Kei Ito

http://www.kei-ito.com/

$1000 Anything Art Grant Winner

Sungazing Scroll.jpg

On August 6th 1945, at 8:15 AM, my grandfather witnessed a great tragedy that destroyed nearly everything in Hiroshima. He survived the bombing, yet he lost many of his family members from the explosion and radiation poisoning. As an activist and author, my grandfather fought against the use of nuclear weaponry throughout his life, until he too passed away from cancer when I was ten years old. I remember him saying that day in Hiroshima was like hundreds of suns lighting up the sky.

In order to express the connection between the sun and my family history, I have a 200 foot long scroll made by exposing Type-C photographic paper to sunlight. The pattern on the scroll corresponds to my breath. In a darkened room, I pulled the paper in front of a small aperture to expose it to the sun while inhaling, and paused when exhaling. I repeated this action until I breathed 108 times. One hundred eight is a number with ritual significance in Japanese Buddhism and culture.

If the black parts of the print remind you of a shadow, it is the shadow of my breath, which is itself a registration of my life, a life I share with and owe to my grandfather. The mark of the atomic blast upon his life and upon his breath was passed on to me, and you can see it as the shadow of this print.

 

  • Title

    Sungazing Scroll

  • Year

    May 16 2016

  • Art Medium

    Chromogenic color print

  • Dimensions (L X W)

    200 feet x 12inches width

Infertile American Dream is a triptych of C-prints, which were created by exposing light-sensitive paper to sunlight on the day Trump was elected as the 45th US president.


The increase of nuclear armament and the indication of using an A-bomb on a group Trump holds prejudice against, it harks back to the terror of my grandfather’s experience of Hiroshima in 1945. I had a haunting realization about my grandfather that he not only lost his physical home that he grew up in and his family that dwelled inside, but also any semblance of home.


As I am a 3rd generation A-bomb victim who is now a resident of America, I found the chaos in the current political establishment unbearable.  The political divides deepen and nuclear war seems closer on the horizon than ever before. Now,  the dreamers who came to seek a home, hope, and safety in America are denied. If we continue to follow the path we are given now, the American Dream will be infertile and unable to sustain life; an empty and barren wasteland filled with nothing but ash left for future generations. They will not be able to have a chance to conceive their American Dream, just like the unassembled home in the photograph.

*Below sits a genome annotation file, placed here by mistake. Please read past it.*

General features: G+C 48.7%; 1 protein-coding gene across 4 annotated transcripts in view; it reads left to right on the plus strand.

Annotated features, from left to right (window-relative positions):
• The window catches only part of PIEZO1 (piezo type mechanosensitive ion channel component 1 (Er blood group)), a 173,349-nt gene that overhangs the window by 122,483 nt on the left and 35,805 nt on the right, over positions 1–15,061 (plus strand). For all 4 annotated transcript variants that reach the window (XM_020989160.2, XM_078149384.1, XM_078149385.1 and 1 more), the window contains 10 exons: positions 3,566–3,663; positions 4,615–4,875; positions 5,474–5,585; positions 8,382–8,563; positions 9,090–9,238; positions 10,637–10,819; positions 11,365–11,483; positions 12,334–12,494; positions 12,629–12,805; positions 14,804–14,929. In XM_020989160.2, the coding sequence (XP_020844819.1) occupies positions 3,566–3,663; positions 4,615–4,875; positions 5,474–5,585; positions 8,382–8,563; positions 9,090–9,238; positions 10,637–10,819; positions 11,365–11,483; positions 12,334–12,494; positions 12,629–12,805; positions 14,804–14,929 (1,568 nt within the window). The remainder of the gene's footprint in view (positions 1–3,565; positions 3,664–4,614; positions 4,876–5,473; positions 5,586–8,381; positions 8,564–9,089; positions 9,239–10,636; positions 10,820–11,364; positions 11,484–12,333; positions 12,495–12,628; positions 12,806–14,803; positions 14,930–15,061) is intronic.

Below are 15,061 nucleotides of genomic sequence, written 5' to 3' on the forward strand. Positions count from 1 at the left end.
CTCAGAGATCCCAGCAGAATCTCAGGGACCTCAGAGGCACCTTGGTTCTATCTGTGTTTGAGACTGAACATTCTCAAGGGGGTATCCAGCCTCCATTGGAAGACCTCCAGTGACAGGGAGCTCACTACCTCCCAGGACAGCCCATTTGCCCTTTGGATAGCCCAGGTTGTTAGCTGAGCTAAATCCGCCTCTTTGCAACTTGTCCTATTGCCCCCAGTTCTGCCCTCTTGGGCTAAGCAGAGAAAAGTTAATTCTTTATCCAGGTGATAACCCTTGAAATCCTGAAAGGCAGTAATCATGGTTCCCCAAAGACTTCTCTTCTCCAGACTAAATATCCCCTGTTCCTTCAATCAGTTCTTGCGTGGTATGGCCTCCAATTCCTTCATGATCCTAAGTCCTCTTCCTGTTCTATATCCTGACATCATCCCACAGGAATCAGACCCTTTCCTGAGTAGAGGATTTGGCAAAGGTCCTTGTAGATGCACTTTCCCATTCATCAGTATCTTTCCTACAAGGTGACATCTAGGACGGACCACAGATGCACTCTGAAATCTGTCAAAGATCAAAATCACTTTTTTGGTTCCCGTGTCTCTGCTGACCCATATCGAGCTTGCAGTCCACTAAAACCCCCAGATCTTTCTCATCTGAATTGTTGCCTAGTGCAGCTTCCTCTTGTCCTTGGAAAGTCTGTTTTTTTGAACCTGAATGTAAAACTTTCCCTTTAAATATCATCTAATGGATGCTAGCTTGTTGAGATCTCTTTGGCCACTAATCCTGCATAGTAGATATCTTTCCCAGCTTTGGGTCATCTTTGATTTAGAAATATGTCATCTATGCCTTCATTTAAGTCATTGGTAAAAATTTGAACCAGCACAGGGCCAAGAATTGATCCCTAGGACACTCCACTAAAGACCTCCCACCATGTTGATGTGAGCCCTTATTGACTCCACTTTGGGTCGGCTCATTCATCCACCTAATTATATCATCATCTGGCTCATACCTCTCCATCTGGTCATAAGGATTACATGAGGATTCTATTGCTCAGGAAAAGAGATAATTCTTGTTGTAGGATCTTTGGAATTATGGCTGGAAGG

Infertile American Dream.jpg
  • Title

Infertile American Dream

  • Year

    November 8 2016

  • Art Medium

    Chromogenic color print

  • Dimensions (L X W)

    30"x40" each

It Made Angels Out of Everybody- Ascension.jpg

It Made Angels Out of Everybody is a series of photogram that started off with responding to Willem de Kooning's quote “Today, Some people think that the light of the atom bomb will change the concept of painting once and for all. The eyes that actually saw the light melted out of sheer ecstasy, For one instant, everybody was the same color. It made angels out of everybody.” .

In the high summer of 1945, a specially modified B-29 called Enola Gay dropped an atomic bomb named Little Boy onto the city of Hiroshima. My grandfather, only a fifteen-year-old boy at the time, was exposed to and witnessed the light that took away his family. Many years later, it took his life in the form of cancer.

These prints were made by exposing a Type-C photographic paper to sunlight. The inverted image of an airplane was formed with the shadow of a toy model of the Enola Gay onto the light sensitive paper. The airplane delivered the purest light which vaporized entire bodies of innocents, leaving only their shadows.

The light cast by the innocent Little Boy on that fatal day created the darkest shadow known in history. The shadow grows and spreads as time continues, which allows little boys in their castles to obtain mountains of toys filled with atomic light.

Should the future bear witness to this light, there will be none left to be called angels.